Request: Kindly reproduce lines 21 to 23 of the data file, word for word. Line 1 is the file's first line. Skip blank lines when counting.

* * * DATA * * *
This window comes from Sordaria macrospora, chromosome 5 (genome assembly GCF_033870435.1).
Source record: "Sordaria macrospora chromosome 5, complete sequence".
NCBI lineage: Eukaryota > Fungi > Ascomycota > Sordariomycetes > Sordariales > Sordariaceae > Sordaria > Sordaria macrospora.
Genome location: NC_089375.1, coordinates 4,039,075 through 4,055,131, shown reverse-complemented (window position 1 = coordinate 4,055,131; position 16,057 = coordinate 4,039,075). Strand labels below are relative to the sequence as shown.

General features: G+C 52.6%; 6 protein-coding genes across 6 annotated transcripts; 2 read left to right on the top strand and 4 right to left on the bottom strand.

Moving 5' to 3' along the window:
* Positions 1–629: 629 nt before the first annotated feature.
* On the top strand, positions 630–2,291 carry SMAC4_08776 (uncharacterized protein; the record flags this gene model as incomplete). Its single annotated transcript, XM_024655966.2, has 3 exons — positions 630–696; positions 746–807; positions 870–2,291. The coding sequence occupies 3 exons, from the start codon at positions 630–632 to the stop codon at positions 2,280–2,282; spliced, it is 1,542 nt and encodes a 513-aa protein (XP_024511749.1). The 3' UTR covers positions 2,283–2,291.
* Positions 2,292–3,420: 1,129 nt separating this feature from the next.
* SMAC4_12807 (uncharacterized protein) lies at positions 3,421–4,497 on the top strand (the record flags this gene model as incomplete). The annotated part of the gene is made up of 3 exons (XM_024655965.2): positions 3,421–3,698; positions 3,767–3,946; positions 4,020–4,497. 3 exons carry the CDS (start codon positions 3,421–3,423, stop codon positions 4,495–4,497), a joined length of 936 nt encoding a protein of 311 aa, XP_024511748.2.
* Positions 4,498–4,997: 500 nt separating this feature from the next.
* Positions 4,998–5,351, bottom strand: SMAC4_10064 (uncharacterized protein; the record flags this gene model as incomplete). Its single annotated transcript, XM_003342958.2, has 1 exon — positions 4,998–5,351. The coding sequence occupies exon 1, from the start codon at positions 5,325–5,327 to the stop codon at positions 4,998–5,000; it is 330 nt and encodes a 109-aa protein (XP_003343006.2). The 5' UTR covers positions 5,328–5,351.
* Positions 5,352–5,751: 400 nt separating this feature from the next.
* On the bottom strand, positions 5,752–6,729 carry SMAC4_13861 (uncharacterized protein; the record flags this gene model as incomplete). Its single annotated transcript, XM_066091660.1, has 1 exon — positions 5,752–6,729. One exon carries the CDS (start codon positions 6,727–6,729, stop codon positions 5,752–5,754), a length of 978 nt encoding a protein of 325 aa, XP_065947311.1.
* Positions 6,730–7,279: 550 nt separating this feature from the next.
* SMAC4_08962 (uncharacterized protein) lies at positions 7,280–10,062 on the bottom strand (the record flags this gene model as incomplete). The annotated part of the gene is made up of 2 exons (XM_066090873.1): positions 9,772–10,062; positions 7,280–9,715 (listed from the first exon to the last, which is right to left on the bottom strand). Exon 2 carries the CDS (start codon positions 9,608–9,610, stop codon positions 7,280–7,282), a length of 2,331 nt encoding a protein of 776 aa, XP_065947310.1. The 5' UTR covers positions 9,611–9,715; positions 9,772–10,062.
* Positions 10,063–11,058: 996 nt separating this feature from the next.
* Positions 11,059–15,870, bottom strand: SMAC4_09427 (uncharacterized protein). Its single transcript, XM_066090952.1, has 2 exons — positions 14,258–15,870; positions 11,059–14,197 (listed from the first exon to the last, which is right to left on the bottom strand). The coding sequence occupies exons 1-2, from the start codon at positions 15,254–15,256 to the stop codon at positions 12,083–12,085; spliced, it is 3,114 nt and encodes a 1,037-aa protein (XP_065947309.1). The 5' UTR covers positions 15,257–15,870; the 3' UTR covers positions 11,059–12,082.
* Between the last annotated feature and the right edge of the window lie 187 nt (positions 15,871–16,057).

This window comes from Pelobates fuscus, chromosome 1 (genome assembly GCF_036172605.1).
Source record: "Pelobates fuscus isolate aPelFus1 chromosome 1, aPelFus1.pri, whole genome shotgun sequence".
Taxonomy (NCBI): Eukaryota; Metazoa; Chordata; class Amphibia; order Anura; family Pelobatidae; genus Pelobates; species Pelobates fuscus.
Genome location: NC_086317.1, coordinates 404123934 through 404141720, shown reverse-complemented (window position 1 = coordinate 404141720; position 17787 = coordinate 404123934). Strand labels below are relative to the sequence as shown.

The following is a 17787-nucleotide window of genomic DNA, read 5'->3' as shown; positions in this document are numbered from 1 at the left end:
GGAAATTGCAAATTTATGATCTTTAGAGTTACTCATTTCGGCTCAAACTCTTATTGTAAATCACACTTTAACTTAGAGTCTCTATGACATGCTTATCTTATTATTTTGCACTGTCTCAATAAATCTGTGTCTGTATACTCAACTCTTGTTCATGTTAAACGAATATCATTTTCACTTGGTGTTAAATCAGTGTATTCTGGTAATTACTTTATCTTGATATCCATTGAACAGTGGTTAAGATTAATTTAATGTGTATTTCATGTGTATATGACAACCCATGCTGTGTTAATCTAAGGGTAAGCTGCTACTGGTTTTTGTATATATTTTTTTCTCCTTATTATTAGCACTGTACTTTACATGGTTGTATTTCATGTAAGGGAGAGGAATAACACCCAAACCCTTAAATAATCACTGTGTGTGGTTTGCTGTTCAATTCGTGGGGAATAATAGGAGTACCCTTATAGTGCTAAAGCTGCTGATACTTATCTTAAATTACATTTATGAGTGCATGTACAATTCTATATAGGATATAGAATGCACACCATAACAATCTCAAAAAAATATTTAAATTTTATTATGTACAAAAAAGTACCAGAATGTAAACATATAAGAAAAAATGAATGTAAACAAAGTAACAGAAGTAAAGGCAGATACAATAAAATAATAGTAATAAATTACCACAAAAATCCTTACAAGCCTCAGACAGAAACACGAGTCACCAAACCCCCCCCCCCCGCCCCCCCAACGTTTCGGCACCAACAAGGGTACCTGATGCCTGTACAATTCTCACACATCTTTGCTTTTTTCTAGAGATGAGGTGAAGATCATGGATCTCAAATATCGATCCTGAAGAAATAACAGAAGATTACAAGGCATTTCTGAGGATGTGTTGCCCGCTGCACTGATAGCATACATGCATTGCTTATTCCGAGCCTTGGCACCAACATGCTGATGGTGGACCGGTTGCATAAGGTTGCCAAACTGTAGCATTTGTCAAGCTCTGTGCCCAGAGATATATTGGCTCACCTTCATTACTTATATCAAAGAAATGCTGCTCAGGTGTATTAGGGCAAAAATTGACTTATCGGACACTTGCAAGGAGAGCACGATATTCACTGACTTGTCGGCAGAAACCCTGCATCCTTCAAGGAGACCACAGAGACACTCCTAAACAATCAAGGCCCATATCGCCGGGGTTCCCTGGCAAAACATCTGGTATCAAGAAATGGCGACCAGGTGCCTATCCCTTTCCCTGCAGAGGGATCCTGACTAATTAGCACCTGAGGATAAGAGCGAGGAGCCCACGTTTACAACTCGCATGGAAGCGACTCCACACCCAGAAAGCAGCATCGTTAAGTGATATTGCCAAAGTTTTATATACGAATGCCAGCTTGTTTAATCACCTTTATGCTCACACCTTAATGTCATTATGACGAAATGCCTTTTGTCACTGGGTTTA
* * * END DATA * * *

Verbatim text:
Source record: "Pelobates fuscus isolate aPelFus1 chromosome 1, aPelFus1.pri, whole genome shotgun sequence".
Taxonomy (NCBI): Eukaryota; Metazoa; Chordata; class Amphibia; order Anura; family Pelobatidae; genus Pelobates; species Pelobates fuscus.
Genome location: NC_086317.1, coordinates 404123934 through 404141720, shown reverse-complemented (window position 1 = coordinate 404141720; position 17787 = coordinate 404123934). Strand labels below are relative to the sequence as shown.